... you're waiting for an identity management acquisition and then along come three at once. This time it's IBM which has acquired 40-person, privately-held Encentuate. If you think that Ecentuate's size is indicative of gap-filling motivations from IBM then you'd be right. The 7-year old company is a specialist in enterprise single sign-on (ESSO), which until now has been provided through IBM's OEM relationship with Passlogix. Clearly, owning rather than OEMing technology gives IBM greater control of its ESSO destiny - particularly as Encetuate is Java-based which should help with integration with the broader Tivoli identity management portfolio. In fact, during the announcement briefing the two companies explained how Tivoli Identity Manager is already able to manage Encentuate provisioning (although there are no production customer deployments). This is presumably the result of work that IBM Global Services did with Encentuate at the Singapore Government: the two companies weren't technology partners.
Having said this is largely about filling gaps in the IBM identity management portfolio, Encentuate does bring more than ESSO to the IBM table. The company has done a good job of integrating with a variety of strong authentication solutions and has a rather nifty ability to take physical access tokens (door swipes and so forth) so that they can be used as second authentication factors. Encentuate also has some neat audit and compliance capabilities which IBM will undoubtedly tie into the Tivoli Compliance Insight Manager (based on the acquisition of Consul in late 2006). In addition to the technology upside, Encentuate could also help IBM in the healthcare market, where smaller players such as Imprivata and Sentillion have done quite well: there's a good smattering of healthcare customers amongst Encentuate's 80.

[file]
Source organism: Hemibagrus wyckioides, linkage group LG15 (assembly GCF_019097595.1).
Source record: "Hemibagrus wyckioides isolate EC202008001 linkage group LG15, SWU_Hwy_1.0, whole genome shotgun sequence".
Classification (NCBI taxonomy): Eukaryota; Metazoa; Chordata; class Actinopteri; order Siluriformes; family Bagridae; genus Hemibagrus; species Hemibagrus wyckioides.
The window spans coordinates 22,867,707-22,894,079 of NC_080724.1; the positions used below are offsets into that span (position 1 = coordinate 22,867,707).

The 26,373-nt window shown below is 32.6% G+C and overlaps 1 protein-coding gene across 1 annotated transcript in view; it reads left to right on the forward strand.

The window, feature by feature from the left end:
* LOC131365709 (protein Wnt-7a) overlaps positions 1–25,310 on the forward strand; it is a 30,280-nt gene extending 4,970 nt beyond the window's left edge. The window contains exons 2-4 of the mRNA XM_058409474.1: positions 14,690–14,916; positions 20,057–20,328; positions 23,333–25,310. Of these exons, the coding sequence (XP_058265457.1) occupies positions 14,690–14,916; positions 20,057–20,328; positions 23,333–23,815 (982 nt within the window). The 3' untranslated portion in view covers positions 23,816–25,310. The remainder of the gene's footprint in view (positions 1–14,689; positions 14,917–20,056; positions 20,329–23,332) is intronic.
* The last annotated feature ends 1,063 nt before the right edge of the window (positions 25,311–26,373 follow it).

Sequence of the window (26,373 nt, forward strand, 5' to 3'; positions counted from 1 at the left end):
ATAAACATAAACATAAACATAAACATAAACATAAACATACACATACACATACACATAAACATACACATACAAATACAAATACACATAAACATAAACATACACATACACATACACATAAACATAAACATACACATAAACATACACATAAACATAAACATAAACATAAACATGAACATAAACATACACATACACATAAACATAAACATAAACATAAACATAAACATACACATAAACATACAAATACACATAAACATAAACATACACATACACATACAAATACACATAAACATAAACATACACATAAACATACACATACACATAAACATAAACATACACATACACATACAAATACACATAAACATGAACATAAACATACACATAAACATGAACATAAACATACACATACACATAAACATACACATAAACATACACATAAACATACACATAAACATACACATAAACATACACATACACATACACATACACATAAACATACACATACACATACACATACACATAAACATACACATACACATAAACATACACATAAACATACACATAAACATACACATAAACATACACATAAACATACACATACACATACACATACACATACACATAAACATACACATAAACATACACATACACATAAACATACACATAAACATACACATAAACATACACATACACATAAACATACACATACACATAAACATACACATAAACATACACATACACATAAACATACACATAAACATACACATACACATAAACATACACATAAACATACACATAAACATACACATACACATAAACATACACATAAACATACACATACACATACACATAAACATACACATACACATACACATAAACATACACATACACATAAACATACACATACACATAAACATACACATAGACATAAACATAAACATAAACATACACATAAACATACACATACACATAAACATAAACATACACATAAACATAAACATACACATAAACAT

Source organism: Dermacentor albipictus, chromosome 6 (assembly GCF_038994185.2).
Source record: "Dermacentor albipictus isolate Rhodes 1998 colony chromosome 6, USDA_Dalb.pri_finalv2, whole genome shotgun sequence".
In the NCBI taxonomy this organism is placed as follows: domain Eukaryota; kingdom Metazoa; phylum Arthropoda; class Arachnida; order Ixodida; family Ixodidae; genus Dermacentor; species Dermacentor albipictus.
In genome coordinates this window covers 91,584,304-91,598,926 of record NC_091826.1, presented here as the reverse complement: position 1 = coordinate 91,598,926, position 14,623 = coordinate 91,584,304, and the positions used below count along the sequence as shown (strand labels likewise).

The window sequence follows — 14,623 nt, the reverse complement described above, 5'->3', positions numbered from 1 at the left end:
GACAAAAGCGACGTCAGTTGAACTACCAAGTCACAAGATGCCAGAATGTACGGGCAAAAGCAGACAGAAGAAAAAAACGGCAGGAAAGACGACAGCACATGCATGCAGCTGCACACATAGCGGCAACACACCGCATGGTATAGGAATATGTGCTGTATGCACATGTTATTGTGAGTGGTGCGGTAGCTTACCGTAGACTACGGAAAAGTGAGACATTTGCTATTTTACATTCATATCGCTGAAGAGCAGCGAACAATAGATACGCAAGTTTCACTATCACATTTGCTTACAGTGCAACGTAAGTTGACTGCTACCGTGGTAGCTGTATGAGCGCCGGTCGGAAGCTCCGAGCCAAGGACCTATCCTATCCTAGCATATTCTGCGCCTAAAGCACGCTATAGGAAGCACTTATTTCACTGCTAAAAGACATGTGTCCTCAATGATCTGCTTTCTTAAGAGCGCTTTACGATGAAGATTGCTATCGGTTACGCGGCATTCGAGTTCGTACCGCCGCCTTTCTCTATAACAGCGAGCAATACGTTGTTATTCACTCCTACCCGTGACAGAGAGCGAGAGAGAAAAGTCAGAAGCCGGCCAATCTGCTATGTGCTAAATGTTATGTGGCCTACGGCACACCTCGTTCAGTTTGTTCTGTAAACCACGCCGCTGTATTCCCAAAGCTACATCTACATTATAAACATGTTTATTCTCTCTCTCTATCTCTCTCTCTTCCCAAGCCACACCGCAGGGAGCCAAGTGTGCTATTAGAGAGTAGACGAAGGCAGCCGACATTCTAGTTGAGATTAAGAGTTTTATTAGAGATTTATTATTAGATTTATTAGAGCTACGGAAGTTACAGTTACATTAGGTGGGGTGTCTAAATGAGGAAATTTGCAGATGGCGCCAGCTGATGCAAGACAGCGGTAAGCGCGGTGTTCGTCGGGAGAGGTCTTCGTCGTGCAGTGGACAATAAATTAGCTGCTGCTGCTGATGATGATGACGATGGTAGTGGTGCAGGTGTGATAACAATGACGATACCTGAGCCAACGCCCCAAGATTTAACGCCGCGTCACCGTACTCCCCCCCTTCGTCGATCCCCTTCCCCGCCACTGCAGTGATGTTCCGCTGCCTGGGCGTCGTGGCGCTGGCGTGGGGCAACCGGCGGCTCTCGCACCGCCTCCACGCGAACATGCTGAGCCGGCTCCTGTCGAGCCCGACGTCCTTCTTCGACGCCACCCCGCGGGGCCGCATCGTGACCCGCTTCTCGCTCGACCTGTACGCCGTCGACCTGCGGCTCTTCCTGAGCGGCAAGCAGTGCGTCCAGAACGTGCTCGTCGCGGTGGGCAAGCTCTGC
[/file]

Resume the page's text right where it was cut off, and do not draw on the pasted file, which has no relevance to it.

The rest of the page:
Overall a smart acquisition by IBM. I am not so sure whether IBM's Tivoli Access Manager for Enterprise Single Sign-on customers will be quite so happy though. The company has committed to continued support but the next iteration of the product is going to shift from Passlogix to Encentuate. IBM will make it attractive for them to move but replacing identity and security solutions is, by definition, a risky business and I am sure they will have to carefully balance the risks of moving against those associated with sticking with a product which is not going to see further development.